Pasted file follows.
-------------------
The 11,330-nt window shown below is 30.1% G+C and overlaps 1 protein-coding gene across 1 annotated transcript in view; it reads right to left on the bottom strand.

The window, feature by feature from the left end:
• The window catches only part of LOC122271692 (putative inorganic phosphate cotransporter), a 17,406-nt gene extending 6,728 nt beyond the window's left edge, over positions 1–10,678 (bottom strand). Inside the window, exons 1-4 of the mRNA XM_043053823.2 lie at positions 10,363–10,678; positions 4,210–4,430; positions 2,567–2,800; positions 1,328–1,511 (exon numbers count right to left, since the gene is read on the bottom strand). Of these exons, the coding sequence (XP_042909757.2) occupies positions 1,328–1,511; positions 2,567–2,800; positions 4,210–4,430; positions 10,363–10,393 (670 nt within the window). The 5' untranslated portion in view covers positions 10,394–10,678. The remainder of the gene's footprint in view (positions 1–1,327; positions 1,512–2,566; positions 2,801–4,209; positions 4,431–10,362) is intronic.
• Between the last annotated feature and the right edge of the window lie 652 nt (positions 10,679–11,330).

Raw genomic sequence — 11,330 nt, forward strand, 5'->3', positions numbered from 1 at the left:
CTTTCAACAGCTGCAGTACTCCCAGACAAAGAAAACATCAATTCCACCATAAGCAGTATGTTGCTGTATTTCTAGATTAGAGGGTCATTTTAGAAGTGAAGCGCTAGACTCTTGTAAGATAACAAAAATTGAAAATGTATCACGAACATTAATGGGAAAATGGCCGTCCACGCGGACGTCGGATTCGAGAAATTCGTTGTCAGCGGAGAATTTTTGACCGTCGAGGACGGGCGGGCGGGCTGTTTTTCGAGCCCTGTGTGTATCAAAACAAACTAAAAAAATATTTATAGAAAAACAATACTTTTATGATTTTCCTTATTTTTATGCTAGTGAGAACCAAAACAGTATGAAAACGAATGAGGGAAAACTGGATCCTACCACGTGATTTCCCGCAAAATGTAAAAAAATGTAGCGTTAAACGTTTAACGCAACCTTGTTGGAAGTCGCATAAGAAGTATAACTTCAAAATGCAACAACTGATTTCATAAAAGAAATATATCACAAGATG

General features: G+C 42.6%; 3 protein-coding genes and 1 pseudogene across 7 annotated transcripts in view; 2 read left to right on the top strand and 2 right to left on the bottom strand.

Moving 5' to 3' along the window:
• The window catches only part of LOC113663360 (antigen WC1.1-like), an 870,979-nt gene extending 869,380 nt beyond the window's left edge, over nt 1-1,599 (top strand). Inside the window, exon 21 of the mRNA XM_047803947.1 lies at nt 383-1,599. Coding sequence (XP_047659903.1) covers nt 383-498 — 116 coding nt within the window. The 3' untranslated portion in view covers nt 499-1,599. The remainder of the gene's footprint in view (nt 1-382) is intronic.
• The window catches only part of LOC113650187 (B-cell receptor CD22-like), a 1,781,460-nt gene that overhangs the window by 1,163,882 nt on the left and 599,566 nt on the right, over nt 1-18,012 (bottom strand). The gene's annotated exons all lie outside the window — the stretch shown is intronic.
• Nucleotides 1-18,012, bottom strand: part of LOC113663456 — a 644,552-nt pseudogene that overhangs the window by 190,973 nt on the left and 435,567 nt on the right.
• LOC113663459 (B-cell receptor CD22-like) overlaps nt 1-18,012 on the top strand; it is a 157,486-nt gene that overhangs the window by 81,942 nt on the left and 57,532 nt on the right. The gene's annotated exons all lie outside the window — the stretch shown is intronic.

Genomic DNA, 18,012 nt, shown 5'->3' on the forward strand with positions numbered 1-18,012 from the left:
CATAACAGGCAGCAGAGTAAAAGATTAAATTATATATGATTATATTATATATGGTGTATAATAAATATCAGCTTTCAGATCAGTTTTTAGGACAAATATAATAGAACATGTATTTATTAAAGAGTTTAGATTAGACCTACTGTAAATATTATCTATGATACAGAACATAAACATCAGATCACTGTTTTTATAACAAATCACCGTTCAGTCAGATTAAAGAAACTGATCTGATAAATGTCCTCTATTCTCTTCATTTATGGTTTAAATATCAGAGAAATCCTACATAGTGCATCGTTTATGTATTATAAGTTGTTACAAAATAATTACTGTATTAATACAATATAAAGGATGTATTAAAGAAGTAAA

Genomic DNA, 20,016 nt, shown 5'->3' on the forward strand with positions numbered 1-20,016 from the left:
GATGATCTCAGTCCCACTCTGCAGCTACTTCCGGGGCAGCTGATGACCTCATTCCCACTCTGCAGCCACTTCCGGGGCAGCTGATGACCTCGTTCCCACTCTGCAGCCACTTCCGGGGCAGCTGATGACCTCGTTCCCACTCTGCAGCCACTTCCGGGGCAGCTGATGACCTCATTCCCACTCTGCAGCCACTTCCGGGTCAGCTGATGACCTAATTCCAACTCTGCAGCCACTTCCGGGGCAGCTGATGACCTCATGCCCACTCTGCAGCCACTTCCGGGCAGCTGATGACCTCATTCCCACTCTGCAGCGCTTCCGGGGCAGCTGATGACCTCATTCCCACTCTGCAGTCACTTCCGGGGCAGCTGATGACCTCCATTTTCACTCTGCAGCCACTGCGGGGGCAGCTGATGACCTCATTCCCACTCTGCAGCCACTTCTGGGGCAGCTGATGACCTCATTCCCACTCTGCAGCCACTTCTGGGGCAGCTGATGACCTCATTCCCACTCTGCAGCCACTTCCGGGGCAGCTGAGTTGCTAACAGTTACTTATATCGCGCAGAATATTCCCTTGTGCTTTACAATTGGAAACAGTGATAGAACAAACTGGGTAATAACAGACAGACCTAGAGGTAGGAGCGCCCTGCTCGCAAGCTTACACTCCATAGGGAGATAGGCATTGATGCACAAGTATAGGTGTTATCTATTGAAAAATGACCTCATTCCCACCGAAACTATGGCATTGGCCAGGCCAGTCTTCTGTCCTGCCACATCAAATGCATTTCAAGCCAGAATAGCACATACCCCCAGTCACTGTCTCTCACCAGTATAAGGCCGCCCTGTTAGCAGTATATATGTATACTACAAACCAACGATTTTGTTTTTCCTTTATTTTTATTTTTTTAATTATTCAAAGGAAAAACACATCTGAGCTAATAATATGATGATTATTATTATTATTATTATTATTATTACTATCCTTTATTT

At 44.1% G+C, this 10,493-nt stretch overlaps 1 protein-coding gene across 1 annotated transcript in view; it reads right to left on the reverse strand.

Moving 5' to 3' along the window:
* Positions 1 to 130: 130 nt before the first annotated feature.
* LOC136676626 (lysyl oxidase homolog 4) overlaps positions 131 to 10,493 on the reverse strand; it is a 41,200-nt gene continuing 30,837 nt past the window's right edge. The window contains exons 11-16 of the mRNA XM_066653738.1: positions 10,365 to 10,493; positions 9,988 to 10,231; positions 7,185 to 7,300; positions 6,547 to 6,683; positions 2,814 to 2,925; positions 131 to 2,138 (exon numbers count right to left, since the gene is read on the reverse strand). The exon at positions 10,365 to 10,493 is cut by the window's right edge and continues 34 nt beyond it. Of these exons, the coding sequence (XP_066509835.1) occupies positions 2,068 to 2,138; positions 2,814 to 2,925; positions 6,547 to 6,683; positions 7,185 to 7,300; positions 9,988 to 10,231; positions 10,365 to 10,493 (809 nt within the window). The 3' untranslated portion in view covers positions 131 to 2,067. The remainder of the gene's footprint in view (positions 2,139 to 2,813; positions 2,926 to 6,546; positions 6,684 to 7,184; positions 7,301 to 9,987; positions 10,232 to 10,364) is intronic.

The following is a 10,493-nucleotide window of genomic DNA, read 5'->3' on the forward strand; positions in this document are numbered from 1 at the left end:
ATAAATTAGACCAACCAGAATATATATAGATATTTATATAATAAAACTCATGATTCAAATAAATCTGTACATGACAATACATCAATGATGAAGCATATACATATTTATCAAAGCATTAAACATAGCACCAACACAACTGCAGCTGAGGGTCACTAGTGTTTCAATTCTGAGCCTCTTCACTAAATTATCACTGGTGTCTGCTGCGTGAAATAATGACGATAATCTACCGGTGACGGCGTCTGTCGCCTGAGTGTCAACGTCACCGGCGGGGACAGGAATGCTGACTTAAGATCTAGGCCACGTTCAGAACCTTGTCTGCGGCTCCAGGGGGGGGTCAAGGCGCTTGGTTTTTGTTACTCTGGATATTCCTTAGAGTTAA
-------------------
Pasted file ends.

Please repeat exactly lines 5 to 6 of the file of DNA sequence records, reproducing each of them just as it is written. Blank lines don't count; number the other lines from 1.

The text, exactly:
Raw genomic sequence — 11,330 nt, forward strand, 5'->3', positions numbered from 1 at the left:
CTTTCAACAGCTGCAGTACTCCCAGACAAAGAAAACATCAATTCCACCATAAGCAGTATGTTGCTGTATTTCTAGATTAGAGGGTCATTTTAGAAGTGAAGCGCTAGACTCTTGTAAGATAACAAAAATTGAAAATGTATCACGAACATTAATGGGAAAATGGCCGTCCACGCGGACGTCGGATTCGAGAAATTCGTTGTCAGCGGAGAATTTTTGACCGTCGAGGACGGGCGGGCGGGCTGTTTTTCGAGCCCTGTGTGTATCAAAACAAACTAAAAAAATATTTATAGAAAAACAATACTTTTATGATTTTCCTTATTTTTATGCTAGTGAGAACCAAAACAGTATGAAAACGAATGAGGGAAAACTGGATCCTACCACGTGATTTCCCGCAAAATGTAAAAAAATGTAGCGTTAAACGTTTAACGCAACCTTGTTGGAAGTCGCATAAGAAGTATAACTTCAAAATGCAACAACTGATTTCATAAAAGAAATATATCACAAGATG